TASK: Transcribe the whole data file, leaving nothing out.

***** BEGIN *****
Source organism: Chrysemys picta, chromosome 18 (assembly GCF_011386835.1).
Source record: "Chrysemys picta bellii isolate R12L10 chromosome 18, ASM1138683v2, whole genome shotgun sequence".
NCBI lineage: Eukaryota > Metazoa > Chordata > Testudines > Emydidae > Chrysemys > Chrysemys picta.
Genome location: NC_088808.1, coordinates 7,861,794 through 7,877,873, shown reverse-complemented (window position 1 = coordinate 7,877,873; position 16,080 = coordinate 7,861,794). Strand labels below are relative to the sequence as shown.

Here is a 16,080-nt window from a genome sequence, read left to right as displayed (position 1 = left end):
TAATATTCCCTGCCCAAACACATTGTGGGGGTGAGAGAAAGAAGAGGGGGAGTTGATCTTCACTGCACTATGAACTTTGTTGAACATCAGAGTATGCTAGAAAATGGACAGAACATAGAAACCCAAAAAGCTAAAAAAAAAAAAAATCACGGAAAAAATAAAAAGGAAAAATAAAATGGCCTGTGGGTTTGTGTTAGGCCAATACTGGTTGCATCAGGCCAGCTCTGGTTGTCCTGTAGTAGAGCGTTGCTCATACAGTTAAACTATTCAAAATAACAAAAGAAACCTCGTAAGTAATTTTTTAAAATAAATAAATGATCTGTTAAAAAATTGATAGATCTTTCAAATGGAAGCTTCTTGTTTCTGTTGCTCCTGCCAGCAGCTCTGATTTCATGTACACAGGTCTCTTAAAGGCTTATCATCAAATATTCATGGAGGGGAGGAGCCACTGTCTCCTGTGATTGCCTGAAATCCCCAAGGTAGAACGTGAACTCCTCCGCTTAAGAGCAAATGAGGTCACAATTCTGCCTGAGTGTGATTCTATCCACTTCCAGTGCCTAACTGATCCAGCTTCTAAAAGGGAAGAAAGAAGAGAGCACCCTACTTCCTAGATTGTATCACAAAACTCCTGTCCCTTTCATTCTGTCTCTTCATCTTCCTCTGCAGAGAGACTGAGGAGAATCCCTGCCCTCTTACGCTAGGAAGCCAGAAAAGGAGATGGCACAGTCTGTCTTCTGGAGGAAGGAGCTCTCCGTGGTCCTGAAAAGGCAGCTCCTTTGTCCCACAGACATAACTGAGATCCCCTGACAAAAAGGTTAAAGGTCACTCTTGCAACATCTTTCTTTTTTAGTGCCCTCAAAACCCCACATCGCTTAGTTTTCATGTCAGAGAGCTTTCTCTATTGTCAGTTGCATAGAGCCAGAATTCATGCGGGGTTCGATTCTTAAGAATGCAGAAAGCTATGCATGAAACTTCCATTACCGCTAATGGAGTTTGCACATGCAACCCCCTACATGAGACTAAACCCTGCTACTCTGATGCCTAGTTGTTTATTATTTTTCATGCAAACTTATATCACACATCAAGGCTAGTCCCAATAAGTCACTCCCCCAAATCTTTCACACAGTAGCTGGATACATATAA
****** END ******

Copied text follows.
Source organism: Chrysemys picta, chromosome 18 (assembly GCF_011386835.1).
Source record: "Chrysemys picta bellii isolate R12L10 chromosome 18, ASM1138683v2, whole genome shotgun sequence".
NCBI lineage: Eukaryota > Metazoa > Chordata > Testudines > Emydidae > Chrysemys > Chrysemys picta.
Genome location: NC_088808.1, coordinates 7,861,794 through 7,877,873, shown reverse-complemented (window position 1 = coordinate 7,877,873; position 16,080 = coordinate 7,861,794). Strand labels below are relative to the sequence as shown.

Here is a 16,080-nt window from a genome sequence, read left to right as displayed (position 1 = left end):
TAATATTCCCTGCCCAAACACATTGTGGGGGTGAGAGAAAGAAGAGGGGGAGTTGATCTTCACTGCACTATGAACTTTGTTGAACATCAGAGTATGCTAGAAAATGGACAGAACATAGAAACCCAAAAAGCTAAAAAAAAAAAAAATCACGGAAAAAATAAAAAGGAAAAATAAAATGGCCTGTGGGTTTGTGTTAGGCCAATACTGGTTGCATCAGGCCAGCTCTGGTTGTCCTGTAGTAGAGCGTTGCTCATACAGTTAAACTATTCAAAATAACAAAAGAAACCTCGTAAGTAATTTTTTAAAATAAATAAATGATCTGTTAAAAAATTGATAGATCTTTCAAATGGAAGCTTCTTGTTTCTGTTGCTCCTGCCAGCAGCTCTGATTTCATGTACACAGGTCTCTTAAAGGCTTATCATCAAATATTCATGGAGGGGAGGAGCCACTGTCTCCTGTGATTGCCTGAAATCCCCAAGGTAGAACGTGAACTCCTCCGCTTAAGAGCAAATGAGGTCACAATTCTGCCTGAGTGTGATTCTATCCACTTCCAGTGCCTAACTGATCCAGCTTCTAAAAGGGAAGAAAGAAGAGAGCACCCTACTTCCTAGATTGTATCACAAAACTCCTGTCCCTTTCATTCTGTCTCTTCATCTTCCTCTGCAGAGAGACTGAGGAGAATCCCTGCCCTCTTACGCTAGGAAGCCAGAAAAGGAGATGGCACAGTCTGTCTTCTGGAGGAAGGAGCTCTCCGTGGTCCTGAAAAGGCAGCTCCTTTGTCCCACAGACATAACTGAGATCCCCTGACAAAAAGGTTAAAGGTCACTCTTGCAACATCTTTCTTTTTTAGTGCCCTCAAAACCCCACATCGCTTAGTTTTCATGTCAGAGAGCTTTCTCTATTGTCAGTTGCATAGAGCCAGAATTCATGCGGGGTTCGATTCTTAAGAATGCAGAAAGCTATGCATGAAACTTCCATTACCGCTAATGGAGTTTGCACATGCAACCCCCTACATGAGACTAAACCCTGCTACTCTGATGCCTAGTTGTTTATTATTTTTCATGCAAACTTATATCACACATCAAGGCTAGTCCCAATAAGTCACTCCCCCAAATCTTTCACACAGTAGCTGGATACATATAA